Intranet Design Annual 2007 from the Nielsen Norman Group contains this startling statement:
Intranets are definitely getting bigger. Across the first three Design Annuals (2001-2003), the average intranet contained 200,000 pages; across the three most recent Annuals (2005-2007), the average intranet contained 6 million pages.
The 10 best intranets of 2007 trained their content contributors of course: you can't win this contest with garbage content. But how do you train that many content contributors? Answer: with Contented.
Content Contributor Training: Increasingly, companies not only encourage content contributions, but also make it incredibly easy for people to post content. To that end, companies provide content training for new contributors, ongoing instruction, and simple interfaces so users can post and edit with minimal training.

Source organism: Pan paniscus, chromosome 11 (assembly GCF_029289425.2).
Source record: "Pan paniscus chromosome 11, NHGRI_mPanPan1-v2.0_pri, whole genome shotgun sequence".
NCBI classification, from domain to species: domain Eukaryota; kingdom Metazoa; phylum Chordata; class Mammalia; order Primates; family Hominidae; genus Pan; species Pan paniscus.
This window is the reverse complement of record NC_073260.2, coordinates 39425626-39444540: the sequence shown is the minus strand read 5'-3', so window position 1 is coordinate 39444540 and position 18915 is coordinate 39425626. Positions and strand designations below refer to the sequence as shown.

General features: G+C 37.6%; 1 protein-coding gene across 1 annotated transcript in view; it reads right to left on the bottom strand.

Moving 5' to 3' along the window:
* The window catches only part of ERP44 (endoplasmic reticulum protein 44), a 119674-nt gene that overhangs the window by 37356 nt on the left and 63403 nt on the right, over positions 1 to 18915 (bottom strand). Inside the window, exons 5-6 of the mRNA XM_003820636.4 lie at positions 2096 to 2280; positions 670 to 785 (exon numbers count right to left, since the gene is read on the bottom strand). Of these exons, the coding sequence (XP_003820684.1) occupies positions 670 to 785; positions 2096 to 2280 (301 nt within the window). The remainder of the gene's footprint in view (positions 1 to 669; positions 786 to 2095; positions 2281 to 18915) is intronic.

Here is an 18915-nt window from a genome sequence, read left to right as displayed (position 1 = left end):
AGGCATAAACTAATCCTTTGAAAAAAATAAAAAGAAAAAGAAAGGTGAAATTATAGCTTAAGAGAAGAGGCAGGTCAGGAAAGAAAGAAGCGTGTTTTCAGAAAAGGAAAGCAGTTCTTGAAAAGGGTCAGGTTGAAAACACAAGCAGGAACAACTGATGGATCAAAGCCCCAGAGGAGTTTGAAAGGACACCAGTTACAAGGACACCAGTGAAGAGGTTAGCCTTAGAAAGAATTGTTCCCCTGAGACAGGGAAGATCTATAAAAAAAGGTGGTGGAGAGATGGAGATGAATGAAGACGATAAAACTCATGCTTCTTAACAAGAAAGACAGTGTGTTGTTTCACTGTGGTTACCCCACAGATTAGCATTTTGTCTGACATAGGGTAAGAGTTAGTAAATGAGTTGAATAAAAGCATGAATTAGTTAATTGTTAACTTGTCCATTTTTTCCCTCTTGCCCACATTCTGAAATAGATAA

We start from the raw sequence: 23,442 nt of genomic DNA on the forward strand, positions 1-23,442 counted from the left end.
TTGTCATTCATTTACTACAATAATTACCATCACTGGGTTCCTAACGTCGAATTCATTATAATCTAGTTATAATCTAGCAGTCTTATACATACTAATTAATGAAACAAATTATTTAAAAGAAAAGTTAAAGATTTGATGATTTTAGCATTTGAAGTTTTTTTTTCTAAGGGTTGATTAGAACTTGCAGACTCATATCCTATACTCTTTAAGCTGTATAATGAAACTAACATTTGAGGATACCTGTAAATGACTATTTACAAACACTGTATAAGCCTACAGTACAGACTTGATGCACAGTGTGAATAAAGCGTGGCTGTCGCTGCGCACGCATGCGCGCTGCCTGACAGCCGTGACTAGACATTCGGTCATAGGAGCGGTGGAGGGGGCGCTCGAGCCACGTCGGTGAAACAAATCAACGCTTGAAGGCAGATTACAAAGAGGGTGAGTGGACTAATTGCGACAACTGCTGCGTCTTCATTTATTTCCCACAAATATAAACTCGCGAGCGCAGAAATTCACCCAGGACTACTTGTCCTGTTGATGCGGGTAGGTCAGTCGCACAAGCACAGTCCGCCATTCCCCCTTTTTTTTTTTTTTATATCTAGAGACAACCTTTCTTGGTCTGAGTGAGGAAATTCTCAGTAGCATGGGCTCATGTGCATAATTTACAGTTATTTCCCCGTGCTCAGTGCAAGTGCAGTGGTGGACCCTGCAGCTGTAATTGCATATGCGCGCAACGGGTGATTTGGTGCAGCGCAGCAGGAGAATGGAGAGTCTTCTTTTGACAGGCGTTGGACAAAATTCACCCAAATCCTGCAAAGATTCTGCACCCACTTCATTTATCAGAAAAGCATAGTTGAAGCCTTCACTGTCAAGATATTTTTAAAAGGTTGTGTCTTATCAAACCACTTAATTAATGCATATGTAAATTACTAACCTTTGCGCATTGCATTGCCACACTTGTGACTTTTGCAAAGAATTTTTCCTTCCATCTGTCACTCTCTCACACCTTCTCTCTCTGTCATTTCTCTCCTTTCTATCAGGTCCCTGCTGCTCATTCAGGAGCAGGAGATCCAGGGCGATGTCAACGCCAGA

It strikes me that the Web 2.0 phenomenon includes the publishing tools associated with content management systems and learning management systems. They're up there with the other social software tools. Just like blogs, podcasts, social bookmarking sites, social networks, wikis, games and widgets, the templates used by the winning intranets promote collaboration, involvement, and decentralisation of authority. The job of writing and publishing online content is now shared by many staff, and central control of content has largely been relinquished.
How could it be otherwise, when the 'average'* intranet has 6 million pages?
* Average among the intranets that made it on to the Nielsen Norman top ten in 2007.